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GIOIA TAURO, Italy – The world might be a little bit safer now that more than 500 tons of deadly Syrian chemical weapons are moving onto an American ship to be destroyed, but some living near the delicate transfer don’t feel that way.

"I am scared. The last time I was this afraid was during World War II - and I was 11," said Maria Pantano, who lives in a town next to the southern Italian port of Gioia Tauro. "I am not scared for me – I am an old lady – I'm afraid for young people living here. My two sons live up north...I hope today won’t be the last day I speak to them."

The 84-year-old resident of San Ferdinando has reason to be nervous.

“They picked our port without even asking.”

Danish vessel Ark Futura docked in the southern region of Calabria early on Wednesday laden with deadly mustard gas and a precursor of the nerve agent sarin. Local police closed roads around the port to create an exclusion zone near the transfer of the dangerous chemicals removed from Syria.

The toxic load is supposed to contain the last and most dangerous chemicals turned over by Syria under a deal struck last summer by the United States and Russia following allegations that forces loyal to President Bashar Assad used them on civilians in an attack that left hundreds of people dead.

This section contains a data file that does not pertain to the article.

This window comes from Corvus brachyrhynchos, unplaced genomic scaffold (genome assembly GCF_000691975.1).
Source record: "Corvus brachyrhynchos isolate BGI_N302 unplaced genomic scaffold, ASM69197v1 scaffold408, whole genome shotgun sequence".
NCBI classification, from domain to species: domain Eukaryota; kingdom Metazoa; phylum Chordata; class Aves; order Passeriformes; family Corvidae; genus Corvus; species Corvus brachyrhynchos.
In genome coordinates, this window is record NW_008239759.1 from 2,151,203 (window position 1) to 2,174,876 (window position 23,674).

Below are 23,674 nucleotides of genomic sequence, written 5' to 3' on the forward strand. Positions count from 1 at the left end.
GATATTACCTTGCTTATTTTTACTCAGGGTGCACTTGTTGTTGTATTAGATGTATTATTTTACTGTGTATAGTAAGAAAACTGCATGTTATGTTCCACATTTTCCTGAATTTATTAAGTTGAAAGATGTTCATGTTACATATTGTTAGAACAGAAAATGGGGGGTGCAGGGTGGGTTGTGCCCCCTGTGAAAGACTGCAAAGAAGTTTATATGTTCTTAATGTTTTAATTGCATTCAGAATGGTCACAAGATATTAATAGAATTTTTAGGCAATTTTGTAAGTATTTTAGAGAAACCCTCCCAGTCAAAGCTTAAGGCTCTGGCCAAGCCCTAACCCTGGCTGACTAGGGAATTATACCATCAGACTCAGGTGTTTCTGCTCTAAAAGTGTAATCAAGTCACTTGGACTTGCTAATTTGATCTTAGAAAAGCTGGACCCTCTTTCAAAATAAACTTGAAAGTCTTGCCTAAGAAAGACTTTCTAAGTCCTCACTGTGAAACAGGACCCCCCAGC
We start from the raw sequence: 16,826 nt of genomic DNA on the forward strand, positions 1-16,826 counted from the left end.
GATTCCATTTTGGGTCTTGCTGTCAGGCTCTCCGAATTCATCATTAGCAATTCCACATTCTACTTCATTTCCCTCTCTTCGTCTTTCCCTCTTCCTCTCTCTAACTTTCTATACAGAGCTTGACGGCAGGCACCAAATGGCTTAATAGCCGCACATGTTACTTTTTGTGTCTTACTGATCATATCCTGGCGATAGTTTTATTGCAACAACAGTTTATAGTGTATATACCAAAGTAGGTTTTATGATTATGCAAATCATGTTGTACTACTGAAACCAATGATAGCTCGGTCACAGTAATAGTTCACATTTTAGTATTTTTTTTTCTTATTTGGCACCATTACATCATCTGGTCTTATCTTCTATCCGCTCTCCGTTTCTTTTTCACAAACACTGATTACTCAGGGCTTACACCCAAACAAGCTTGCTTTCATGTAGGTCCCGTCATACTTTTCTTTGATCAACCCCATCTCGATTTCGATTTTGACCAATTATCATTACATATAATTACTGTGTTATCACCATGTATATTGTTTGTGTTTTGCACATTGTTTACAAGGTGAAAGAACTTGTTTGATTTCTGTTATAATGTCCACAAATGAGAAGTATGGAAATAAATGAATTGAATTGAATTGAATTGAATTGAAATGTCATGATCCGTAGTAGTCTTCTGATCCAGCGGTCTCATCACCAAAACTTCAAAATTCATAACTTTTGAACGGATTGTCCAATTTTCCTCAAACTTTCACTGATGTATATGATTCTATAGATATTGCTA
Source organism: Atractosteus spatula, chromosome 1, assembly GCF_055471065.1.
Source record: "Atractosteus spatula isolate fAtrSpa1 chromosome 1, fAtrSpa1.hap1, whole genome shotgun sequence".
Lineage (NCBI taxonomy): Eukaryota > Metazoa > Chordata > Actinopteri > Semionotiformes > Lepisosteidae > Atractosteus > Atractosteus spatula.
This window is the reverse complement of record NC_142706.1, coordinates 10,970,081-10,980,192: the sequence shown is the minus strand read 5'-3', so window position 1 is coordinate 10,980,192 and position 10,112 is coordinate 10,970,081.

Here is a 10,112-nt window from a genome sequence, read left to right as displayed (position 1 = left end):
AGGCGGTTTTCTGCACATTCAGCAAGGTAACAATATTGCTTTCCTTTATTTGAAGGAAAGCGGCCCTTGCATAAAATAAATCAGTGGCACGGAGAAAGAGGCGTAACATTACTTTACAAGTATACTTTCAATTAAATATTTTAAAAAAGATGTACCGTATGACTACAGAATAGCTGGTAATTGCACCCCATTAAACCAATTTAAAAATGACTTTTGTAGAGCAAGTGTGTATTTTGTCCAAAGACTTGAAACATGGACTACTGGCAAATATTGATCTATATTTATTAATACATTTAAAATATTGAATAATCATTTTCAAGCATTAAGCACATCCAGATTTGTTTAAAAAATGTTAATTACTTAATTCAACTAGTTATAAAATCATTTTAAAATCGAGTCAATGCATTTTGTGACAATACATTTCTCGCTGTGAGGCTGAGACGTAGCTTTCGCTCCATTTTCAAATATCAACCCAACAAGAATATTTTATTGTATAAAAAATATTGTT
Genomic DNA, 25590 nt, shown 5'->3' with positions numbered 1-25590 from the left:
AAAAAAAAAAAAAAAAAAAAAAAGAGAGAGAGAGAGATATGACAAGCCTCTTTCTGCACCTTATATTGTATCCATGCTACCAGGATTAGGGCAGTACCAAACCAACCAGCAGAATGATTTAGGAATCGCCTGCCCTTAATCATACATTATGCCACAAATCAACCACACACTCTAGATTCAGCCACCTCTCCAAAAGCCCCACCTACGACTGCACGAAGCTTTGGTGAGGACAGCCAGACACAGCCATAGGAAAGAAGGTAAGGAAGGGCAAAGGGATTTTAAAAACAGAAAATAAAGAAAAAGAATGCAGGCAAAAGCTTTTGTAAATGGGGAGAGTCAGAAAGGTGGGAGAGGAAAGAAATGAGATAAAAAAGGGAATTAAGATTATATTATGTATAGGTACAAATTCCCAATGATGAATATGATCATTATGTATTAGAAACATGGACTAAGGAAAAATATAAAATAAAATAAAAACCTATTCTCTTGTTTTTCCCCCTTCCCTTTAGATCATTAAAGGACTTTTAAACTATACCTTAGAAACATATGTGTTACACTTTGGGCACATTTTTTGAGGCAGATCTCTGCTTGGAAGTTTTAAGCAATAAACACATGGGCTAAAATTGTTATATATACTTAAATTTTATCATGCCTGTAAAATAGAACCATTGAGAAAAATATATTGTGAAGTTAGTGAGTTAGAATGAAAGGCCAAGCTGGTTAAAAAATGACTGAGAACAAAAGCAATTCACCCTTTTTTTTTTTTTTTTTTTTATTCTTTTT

The chemicals stored in 78 containers are being slowly and carefully unloaded using cranes and then rolled on a forklift to the MV Cape Ray, a 648-foot cargo ship which has been turned into a floating chemical processing plant.

The transfer is expected to finish early Thursday. The Cape Ray will then set sail for international waters, where the chemicals will be neutralized by two machines designed to turn toxic weapons into industrial waste.

Thursday morning can't come soon enough for many San Ferdinando residents, including Domenico Madaferri, the town’s mayor.

“They picked our port without even asking,” he said. “They didn’t even tell me what kind of substances are there in those containers.”

Madaferri tried to reassure locals by hanging up posters explaining that the ship contains chemical substances, rather than weapons, and in a liquid - not gas - form. He even set up a room for residents to watch the transfer, but in the end the town was not given access.

"They didn't even allow us to watch the operation," he said. "It would have helped me to reassure the population. That's very disrespectful.”

It appears the only sight that will finally calm residents such as Pantano and Madafeeri down will be the Cape Ray leaving the port with its deadly cargo.

The Associated Press contributed to this report.